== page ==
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Have a Lucid Dream Tonight.

Updated: 5 days ago

For fast results, try these 3 simple techniques to induce lucid dreaming before you wake up tomorrow.


What It's Like to be Awake in the Middle of a Dream

Experiencing a lucid dream for the first time is often dumfounding. The moment when you stop taking your environment for granted or something unusual happens, your rational mind tries to grasp for a logical answer and you realize "It's all a dream."


At that moment, your world lights up in a vivid display of colors beyond a person's normal vision in everyday waking life. Typical laws of the universe don't apply- like gravity, breathing underwater, and object permanence. It is liberating!


You are released from the constraints of your body. You can rocket straight up into the heavens or plummet to the darkest depths of the ocean. You are no longer a physical manifestation of bones and organs. Your earthly body is asleep in bed, but your dream body is every bit as real. The thought, who am I? becomes the real question. And you understand on a deep level one simple truth… You are free.


Lucid is defined as:

Suffused with light; LUMINOUS or the ability to think clearly [1]


You become aware of your awareness. For example, imagine sitting at a green traffic light, and the car behind you honks its horn. You become aware of the light, and you recognize your consciousness wasn't focused on driving. You went from being unaware to aware in one loud, heart-jolting moment.


Now imagine there is no car horn to "wake you up." You are all alone on the road. Will you sit at that green light all night long? Probably not. You have to be the catalyst for awareness. You become aware of your own alertness, which is a form of metacognition.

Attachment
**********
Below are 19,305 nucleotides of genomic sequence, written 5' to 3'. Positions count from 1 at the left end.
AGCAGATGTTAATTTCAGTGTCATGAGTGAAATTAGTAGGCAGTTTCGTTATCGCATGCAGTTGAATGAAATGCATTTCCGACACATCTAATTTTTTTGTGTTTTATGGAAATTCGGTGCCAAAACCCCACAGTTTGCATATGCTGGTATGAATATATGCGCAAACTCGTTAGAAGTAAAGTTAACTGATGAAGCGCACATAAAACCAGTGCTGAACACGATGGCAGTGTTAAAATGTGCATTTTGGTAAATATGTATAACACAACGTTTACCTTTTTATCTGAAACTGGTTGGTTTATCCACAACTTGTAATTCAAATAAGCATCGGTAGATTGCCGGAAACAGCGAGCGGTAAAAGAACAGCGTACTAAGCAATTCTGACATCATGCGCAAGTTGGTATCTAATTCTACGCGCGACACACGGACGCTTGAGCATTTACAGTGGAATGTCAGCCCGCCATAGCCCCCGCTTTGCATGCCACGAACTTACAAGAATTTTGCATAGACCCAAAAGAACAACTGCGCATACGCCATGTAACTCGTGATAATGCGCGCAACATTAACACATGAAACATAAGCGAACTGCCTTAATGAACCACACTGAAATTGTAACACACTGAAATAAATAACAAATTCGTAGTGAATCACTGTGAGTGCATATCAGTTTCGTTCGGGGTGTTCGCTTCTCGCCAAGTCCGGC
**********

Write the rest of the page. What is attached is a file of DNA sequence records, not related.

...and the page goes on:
For some people, lucid awareness in your dreams can also be terrifying. You may wonder, am I trapped in this dream? Will I ever wake up? What if this dream turns into a nightmare? Sleep paralysis (the complete inability to move) can also invoke a vulnerable, powerless feeling accompanied by your untypical alertness during normal sleep functions.


Fears aside, lucid dreaming comes with some amazing benefits.


Anxiety becomes less of a problem.

Suppose you have an important job interview to attend in the morning. If you have a lucid dream that night, you can rehearse with a dream interviewer and gain confidence from the experience. Or you may ask your fears to take human form, then speak directly to your anxiety in a loving, gentle way. Essentially you can soothe your unconscious mindset just as a caring parent would comfort a child.


Your creativity improves.

If you googled something today- that was made possible by a dream. Larry Page, the inventor of Google, was inspired to download the worldwide web into one place while he slept. Mary Shelly wrote the classic Sci-Fi Novel Frankenstein in 1816 after a vivid nightmare. And Salvador Dali shared his dream world of melting clocks in Paris at Galerie Pierre Colle, then became one of the most famous surreal artists known today. [2] The unconscious mind is a playground for creativity. Many beautiful and disturbing creations have been brought into existence by the dreamer's ability to make their dreams luminous.


Healing miracle abilities.

Although there is little scientific evidence to back up the claims, some lucid dreamers are able to heal themselves in their sleep. Whether or not the dreamer experiences a placebo effect induced by the dream is up for debate. Still, it's hard to argue results when a cancer patient goes into remission with no plausible explanation [3]


Bonus: Learn how to create a dream pillow using a century-old herbal blend and experience your dreams with vivid clarity. My dream pillow video tutorial is exclusively for subscribers. Click below to sign up for free!



Three lucid dreaming techniques:

There are numerous methods to induce lucid dreaming over time, but the three powerful methods below are the most likely to give you immediate results. All that is required is the commitment to practice awareness throughout the day with the mindful intention to become aware while you sleep.


First, raise your waking awareness by poking your palm.